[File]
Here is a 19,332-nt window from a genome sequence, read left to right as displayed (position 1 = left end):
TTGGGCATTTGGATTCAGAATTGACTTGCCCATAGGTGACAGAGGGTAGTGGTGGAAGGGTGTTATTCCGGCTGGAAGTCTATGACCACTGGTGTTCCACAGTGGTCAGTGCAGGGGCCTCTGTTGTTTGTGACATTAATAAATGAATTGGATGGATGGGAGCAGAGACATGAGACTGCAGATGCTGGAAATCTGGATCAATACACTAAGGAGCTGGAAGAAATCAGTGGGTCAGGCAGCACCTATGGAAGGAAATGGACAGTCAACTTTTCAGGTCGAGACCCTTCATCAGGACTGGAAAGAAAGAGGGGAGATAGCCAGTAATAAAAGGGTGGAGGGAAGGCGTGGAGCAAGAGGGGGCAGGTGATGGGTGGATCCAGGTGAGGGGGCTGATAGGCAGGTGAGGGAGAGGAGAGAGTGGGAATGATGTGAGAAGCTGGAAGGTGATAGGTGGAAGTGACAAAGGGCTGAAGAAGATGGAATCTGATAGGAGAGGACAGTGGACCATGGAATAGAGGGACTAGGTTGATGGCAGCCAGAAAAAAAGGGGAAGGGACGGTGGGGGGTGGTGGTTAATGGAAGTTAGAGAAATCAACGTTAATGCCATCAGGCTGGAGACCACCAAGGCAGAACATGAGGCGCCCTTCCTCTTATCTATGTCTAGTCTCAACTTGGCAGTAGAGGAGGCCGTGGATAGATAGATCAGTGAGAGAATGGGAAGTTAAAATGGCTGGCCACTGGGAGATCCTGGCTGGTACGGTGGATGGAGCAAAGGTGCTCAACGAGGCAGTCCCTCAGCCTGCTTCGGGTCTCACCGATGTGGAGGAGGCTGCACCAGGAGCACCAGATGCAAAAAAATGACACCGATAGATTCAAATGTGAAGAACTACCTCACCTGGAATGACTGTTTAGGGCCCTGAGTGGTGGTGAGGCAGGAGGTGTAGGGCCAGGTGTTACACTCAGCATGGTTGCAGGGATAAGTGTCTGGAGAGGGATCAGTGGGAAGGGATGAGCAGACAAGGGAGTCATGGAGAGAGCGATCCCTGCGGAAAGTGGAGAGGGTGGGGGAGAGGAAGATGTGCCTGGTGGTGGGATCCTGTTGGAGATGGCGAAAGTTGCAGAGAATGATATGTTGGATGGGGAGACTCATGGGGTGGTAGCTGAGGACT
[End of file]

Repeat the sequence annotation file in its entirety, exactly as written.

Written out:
Here is a 19,332-nt window from a genome sequence, read left to right as displayed (position 1 = left end):
TTGGGCATTTGGATTCAGAATTGACTTGCCCATAGGTGACAGAGGGTAGTGGTGGAAGGGTGTTATTCCGGCTGGAAGTCTATGACCACTGGTGTTCCACAGTGGTCAGTGCAGGGGCCTCTGTTGTTTGTGACATTAATAAATGAATTGGATGGATGGGAGCAGAGACATGAGACTGCAGATGCTGGAAATCTGGATCAATACACTAAGGAGCTGGAAGAAATCAGTGGGTCAGGCAGCACCTATGGAAGGAAATGGACAGTCAACTTTTCAGGTCGAGACCCTTCATCAGGACTGGAAAGAAAGAGGGGAGATAGCCAGTAATAAAAGGGTGGAGGGAAGGCGTGGAGCAAGAGGGGGCAGGTGATGGGTGGATCCAGGTGAGGGGGCTGATAGGCAGGTGAGGGAGAGGAGAGAGTGGGAATGATGTGAGAAGCTGGAAGGTGATAGGTGGAAGTGACAAAGGGCTGAAGAAGATGGAATCTGATAGGAGAGGACAGTGGACCATGGAATAGAGGGACTAGGTTGATGGCAGCCAGAAAAAAAGGGGAAGGGACGGTGGGGGGTGGTGGTTAATGGAAGTTAGAGAAATCAACGTTAATGCCATCAGGCTGGAGACCACCAAGGCAGAACATGAGGCGCCCTTCCTCTTATCTATGTCTAGTCTCAACTTGGCAGTAGAGGAGGCCGTGGATAGATAGATCAGTGAGAGAATGGGAAGTTAAAATGGCTGGCCACTGGGAGATCCTGGCTGGTACGGTGGATGGAGCAAAGGTGCTCAACGAGGCAGTCCCTCAGCCTGCTTCGGGTCTCACCGATGTGGAGGAGGCTGCACCAGGAGCACCAGATGCAAAAAAATGACACCGATAGATTCAAATGTGAAGAACTACCTCACCTGGAATGACTGTTTAGGGCCCTGAGTGGTGGTGAGGCAGGAGGTGTAGGGCCAGGTGTTACACTCAGCATGGTTGCAGGGATAAGTGTCTGGAGAGGGATCAGTGGGAAGGGATGAGCAGACAAGGGAGTCATGGAGAGAGCGATCCCTGCGGAAAGTGGAGAGGGTGGGGGAGAGGAAGATGTGCCTGGTGGTGGGATCCTGTTGGAGATGGCGAAAGTTGCAGAGAATGATATGTTGGATGGGGAGACTCATGGGGTGGTAGCTGAGGACT